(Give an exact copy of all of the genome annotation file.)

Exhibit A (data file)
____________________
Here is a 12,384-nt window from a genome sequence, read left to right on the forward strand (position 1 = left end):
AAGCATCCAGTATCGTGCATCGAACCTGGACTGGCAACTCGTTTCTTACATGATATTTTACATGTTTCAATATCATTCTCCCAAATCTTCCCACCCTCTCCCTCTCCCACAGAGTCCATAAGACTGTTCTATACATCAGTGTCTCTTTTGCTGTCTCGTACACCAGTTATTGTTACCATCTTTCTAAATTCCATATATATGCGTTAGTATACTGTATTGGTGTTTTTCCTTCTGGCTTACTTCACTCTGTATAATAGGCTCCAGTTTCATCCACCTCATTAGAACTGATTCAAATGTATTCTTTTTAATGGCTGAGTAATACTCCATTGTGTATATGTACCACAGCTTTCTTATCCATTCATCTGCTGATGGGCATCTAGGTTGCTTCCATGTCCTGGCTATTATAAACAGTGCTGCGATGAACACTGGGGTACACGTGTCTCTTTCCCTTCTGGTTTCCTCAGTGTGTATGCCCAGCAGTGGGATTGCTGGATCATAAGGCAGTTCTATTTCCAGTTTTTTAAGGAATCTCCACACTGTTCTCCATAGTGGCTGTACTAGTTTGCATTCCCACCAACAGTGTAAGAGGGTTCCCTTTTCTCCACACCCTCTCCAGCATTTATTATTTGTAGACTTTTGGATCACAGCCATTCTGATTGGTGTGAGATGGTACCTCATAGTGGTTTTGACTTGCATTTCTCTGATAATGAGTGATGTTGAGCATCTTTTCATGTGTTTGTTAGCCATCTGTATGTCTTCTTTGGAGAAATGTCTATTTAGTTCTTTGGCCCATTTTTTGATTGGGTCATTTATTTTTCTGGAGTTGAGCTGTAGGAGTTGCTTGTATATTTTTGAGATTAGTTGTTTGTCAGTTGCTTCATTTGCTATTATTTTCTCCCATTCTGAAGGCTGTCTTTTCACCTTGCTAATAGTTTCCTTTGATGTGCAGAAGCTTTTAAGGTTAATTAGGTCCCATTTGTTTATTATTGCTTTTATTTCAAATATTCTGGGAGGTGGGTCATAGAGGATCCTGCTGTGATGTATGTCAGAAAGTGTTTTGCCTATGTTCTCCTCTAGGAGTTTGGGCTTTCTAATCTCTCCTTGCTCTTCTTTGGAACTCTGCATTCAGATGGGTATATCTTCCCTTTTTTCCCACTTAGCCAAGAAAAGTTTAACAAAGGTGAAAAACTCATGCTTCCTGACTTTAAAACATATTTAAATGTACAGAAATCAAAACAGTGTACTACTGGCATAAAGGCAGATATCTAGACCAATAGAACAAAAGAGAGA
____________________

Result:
Here is a 12,384-nt window from a genome sequence, read left to right on the forward strand (position 1 = left end):
AAGCATCCAGTATCGTGCATCGAACCTGGACTGGCAACTCGTTTCTTACATGATATTTTACATGTTTCAATATCATTCTCCCAAATCTTCCCACCCTCTCCCTCTCCCACAGAGTCCATAAGACTGTTCTATACATCAGTGTCTCTTTTGCTGTCTCGTACACCAGTTATTGTTACCATCTTTCTAAATTCCATATATATGCGTTAGTATACTGTATTGGTGTTTTTCCTTCTGGCTTACTTCACTCTGTATAATAGGCTCCAGTTTCATCCACCTCATTAGAACTGATTCAAATGTATTCTTTTTAATGGCTGAGTAATACTCCATTGTGTATATGTACCACAGCTTTCTTATCCATTCATCTGCTGATGGGCATCTAGGTTGCTTCCATGTCCTGGCTATTATAAACAGTGCTGCGATGAACACTGGGGTACACGTGTCTCTTTCCCTTCTGGTTTCCTCAGTGTGTATGCCCAGCAGTGGGATTGCTGGATCATAAGGCAGTTCTATTTCCAGTTTTTTAAGGAATCTCCACACTGTTCTCCATAGTGGCTGTACTAGTTTGCATTCCCACCAACAGTGTAAGAGGGTTCCCTTTTCTCCACACCCTCTCCAGCATTTATTATTTGTAGACTTTTGGATCACAGCCATTCTGATTGGTGTGAGATGGTACCTCATAGTGGTTTTGACTTGCATTTCTCTGATAATGAGTGATGTTGAGCATCTTTTCATGTGTTTGTTAGCCATCTGTATGTCTTCTTTGGAGAAATGTCTATTTAGTTCTTTGGCCCATTTTTTGATTGGGTCATTTATTTTTCTGGAGTTGAGCTGTAGGAGTTGCTTGTATATTTTTGAGATTAGTTGTTTGTCAGTTGCTTCATTTGCTATTATTTTCTCCCATTCTGAAGGCTGTCTTTTCACCTTGCTAATAGTTTCCTTTGATGTGCAGAAGCTTTTAAGGTTAATTAGGTCCCATTTGTTTATTATTGCTTTTATTTCAAATATTCTGGGAGGTGGGTCATAGAGGATCCTGCTGTGATGTATGTCAGAAAGTGTTTTGCCTATGTTCTCCTCTAGGAGTTTGGGCTTTCTAATCTCTCCTTGCTCTTCTTTGGAACTCTGCATTCAGATGGGTATATCTTCCCTTTTTTCCCACTTAGCCAAGAAAAGTTTAACAAAGGTGAAAAACTCATGCTTCCTGACTTTAAAACATATTTAAATGTACAGAAATCAAAACAGTGTACTACTGGCATAAAGGCAGATATCTAGACCAATAGAACAAAAGAGAGA